The jaw-dropping feats of Indigenous athletes are woven into the fabric of rugby league.
During the history of the game, there have been countless Indigenous players who have left an indelible mark on the code.
NRL.com chose 10 of the greatest and asked fans to vote on who they think is the best.
The poll has been closed and after more than 6000 votes, Cowboys legend Johnathan Thurston was crowned the greatest Indigenous player of all time ahead of Maroons icon Arthur Beetson and another former Kangaroos star, Greg Inglis.
Such was the talent on offer, modern and emerging legends missed the initial list of 10, such as David Peachey, Wendell Sailor, Anthony Mundine, Matt Bowen, Scott Prince, Nathan Blacklock, Latrell Mitchell or Preston Campbell. Nor legends such as Dale Shearer, Ricky Walford, Frank Fisher, Larry Corowa, John Ferguson or Ken Nagas.
The top 10 (in alphabetical order)
One of the all-time great props, the godfather of State of Origin and the first Indigenous Australian to captain the nation in any sport, Beetson's legacy looms large over the game. A brilliant, mobile prop able to offload from anywhere, Beetson captained Eastern Suburbs to their 1974 and 1975 grand final wins.
A key member of the dominant Raiders sides of the late 1980s and early 1990s, Daley is also one of the best players in NSW Origin history. Skilful enough to represent Australia at five-eighth, mobile enough to be a brilliant centre and physical enough to dominate in the back row, Daley was the full package and earned Dally M player of the year honours in 1995.
Indigenous All Stars v NRL All Stars, 2010
One of the best centres of the NRL era, Hodges was an automatic selection for Queensland through the most dominant era in Origin history and earned 13 caps for Australia. Hodges played fullback through Brisbane's most recent premiership in 2006 but will be best remembered as a centre who turned dummy-half running into an art form.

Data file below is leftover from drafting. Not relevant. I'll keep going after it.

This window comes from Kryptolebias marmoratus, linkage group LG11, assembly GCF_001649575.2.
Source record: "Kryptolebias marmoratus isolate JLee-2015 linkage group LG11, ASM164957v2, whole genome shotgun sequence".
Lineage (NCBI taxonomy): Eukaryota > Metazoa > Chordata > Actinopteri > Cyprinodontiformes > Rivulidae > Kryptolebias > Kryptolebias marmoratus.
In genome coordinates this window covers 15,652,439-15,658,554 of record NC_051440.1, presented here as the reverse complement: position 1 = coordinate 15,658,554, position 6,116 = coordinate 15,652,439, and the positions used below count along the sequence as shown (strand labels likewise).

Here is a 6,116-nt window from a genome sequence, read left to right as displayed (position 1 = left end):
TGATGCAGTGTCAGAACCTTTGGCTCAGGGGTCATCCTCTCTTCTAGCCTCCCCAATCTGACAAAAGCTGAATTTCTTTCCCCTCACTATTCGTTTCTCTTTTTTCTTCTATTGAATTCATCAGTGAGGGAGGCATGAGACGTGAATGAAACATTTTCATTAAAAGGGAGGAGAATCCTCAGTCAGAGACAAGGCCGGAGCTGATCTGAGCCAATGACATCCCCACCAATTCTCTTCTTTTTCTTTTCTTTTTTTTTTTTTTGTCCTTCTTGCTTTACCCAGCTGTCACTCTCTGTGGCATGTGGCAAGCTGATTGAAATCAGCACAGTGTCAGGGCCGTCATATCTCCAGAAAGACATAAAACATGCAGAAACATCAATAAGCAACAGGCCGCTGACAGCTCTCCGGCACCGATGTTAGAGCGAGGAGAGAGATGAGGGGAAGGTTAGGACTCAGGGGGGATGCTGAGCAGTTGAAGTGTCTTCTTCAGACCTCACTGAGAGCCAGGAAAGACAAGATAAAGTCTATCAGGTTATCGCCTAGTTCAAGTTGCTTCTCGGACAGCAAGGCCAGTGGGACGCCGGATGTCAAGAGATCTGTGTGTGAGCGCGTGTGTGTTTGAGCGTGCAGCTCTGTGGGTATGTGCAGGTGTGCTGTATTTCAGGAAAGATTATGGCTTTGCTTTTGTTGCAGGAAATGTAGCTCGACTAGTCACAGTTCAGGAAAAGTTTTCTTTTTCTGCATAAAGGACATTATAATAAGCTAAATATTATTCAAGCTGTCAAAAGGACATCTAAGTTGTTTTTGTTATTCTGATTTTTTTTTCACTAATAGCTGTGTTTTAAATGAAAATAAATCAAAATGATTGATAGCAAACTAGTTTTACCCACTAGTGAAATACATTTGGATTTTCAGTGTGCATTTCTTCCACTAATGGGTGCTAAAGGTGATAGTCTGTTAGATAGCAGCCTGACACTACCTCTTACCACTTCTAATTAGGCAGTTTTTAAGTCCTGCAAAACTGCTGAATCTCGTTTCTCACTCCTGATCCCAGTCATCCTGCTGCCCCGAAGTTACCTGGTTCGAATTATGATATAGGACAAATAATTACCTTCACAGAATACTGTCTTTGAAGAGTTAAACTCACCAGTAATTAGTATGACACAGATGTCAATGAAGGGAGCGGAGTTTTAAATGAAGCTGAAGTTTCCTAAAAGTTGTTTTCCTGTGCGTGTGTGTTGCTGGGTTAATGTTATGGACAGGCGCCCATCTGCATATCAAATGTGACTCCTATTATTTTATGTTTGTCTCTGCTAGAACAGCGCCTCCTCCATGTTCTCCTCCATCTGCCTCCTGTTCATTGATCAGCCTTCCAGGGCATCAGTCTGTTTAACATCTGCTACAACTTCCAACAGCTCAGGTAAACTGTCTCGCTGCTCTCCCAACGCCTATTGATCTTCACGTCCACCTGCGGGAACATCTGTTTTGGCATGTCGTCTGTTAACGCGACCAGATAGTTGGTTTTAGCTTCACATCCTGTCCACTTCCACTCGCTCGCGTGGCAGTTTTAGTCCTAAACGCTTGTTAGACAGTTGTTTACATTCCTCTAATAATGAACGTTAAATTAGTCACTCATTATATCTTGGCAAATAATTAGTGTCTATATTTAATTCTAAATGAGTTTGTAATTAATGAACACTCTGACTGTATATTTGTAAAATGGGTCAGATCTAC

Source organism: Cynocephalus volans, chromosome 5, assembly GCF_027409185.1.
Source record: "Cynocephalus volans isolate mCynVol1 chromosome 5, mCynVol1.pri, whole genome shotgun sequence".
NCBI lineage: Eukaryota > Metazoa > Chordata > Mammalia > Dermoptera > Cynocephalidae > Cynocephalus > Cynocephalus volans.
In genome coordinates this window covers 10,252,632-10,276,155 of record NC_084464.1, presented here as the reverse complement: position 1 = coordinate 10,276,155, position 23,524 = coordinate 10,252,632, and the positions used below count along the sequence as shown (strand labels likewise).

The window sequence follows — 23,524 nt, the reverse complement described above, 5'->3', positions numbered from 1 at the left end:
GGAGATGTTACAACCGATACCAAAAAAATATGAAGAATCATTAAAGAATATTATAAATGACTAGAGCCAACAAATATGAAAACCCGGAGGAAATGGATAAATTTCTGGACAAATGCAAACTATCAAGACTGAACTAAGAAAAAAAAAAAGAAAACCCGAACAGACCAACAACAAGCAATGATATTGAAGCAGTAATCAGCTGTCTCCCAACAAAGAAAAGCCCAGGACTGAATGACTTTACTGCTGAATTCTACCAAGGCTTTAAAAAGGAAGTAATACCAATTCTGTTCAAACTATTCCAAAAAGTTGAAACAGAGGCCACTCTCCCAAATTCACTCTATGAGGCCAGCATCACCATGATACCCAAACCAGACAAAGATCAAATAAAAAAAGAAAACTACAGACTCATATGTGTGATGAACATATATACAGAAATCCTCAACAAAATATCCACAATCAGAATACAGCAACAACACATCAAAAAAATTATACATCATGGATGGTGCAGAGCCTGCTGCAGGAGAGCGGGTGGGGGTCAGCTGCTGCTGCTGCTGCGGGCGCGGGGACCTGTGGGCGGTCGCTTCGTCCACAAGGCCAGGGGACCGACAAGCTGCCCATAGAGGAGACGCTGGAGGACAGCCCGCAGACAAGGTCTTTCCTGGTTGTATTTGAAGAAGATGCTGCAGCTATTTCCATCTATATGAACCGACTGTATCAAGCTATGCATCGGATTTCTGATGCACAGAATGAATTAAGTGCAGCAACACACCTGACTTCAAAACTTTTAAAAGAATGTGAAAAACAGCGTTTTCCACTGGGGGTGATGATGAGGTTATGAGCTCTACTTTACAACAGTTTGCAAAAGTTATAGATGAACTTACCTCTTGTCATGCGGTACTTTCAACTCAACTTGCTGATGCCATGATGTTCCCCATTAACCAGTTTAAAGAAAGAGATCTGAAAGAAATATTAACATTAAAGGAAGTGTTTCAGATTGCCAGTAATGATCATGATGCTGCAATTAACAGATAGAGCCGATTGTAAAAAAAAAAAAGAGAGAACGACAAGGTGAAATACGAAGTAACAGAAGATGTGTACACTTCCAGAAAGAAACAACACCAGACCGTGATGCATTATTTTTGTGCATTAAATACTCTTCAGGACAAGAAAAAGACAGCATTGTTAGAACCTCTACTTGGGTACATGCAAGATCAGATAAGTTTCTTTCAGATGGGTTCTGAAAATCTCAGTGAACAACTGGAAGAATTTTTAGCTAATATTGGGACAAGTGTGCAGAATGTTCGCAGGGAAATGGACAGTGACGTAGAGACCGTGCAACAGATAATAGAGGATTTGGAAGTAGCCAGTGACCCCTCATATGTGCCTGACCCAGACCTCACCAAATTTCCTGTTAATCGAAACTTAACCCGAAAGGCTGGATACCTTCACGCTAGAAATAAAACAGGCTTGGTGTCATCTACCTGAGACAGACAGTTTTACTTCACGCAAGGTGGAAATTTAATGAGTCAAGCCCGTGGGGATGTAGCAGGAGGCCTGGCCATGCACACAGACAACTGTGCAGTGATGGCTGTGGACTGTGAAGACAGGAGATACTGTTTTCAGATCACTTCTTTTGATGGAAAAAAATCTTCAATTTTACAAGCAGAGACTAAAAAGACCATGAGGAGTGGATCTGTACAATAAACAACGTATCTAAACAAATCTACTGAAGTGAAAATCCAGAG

Able to make the almost impossible seem effortless, Inglis's ability to rise to any occasion was reflected in the fact he played a different position in his three grand final wins - five-eighth (2007) and centre (2009) for Melbourne and fullback (2014) for South Sydney. The Clive Churchill medallist finished his career as Queensland's top try-scorer with 18 four-pointers in 32 matches. He also sits third on the Australian list with 31 tries in 39 Tests.
A Hall of Fame five-eighth who could create something out of thin air, Manly legend Lyons won two premierships, two Dally M Medals and the Clive Churchill Medal and represented NSW and Australia. Lyons's scheming runs to create space for others or himself are the stuff of folklore, with his famous try in the second Ashes Test of 1990 being a prime example.
The Indigenous All Stars Team of the Decade
Regarded among the game's finest centres, Renouf was blessed with speed, elusiveness and an incredible knack for finding the line, scoring a record 142 tries in 183 games for the Broncos. "The Pearl" was an integral cog in Brisbane's first four premierships and represented Queensland and Australia.
Simms literally changed the game - field goals were reduced from three points to one in 1971 because the Rabbitohs fullback was utterly dominating the competition with his golden boot. The four-time premiership winner still holds several South Sydney records including most points in a first-grade career, most points in a season and most first-grade goals in a career, season and match.
All Stars: Where it all began
Fearsome and fearless, Gorden Tallis only knew one way to play: as hard as possible. Starting his career with St George, the second-row enforcer joined the Broncos in 1997 and became a club legend, winning three titles. The proud Queenslander captained his state and country and was selected in the Indigenous Team of the Century in 2008.
A one-club champion, Thaiday played 304 games for Brisbane and featured in their 2006 premiership and 2015 grand final loss. The always-dependable second-rower or prop was a mainstay at Origin and Test level for more than a decade, contributing heavily to many successes. He was only six seasons into his NRL career when he was included in the 2008 Indigenous Team of the Century.
Huge in heart, Thurston's skill, composure, toughness and relentless competitiveness elevated him into rare air. The clutch playmaker was a central pillar in Queensland's unprecedented eight-year Origin dynasty from 2006-13 and shone on the international stage. Arguably the greatest Cowboys player ever, his feats in bringing the club a maiden premiership in 2015 will never be forgotten.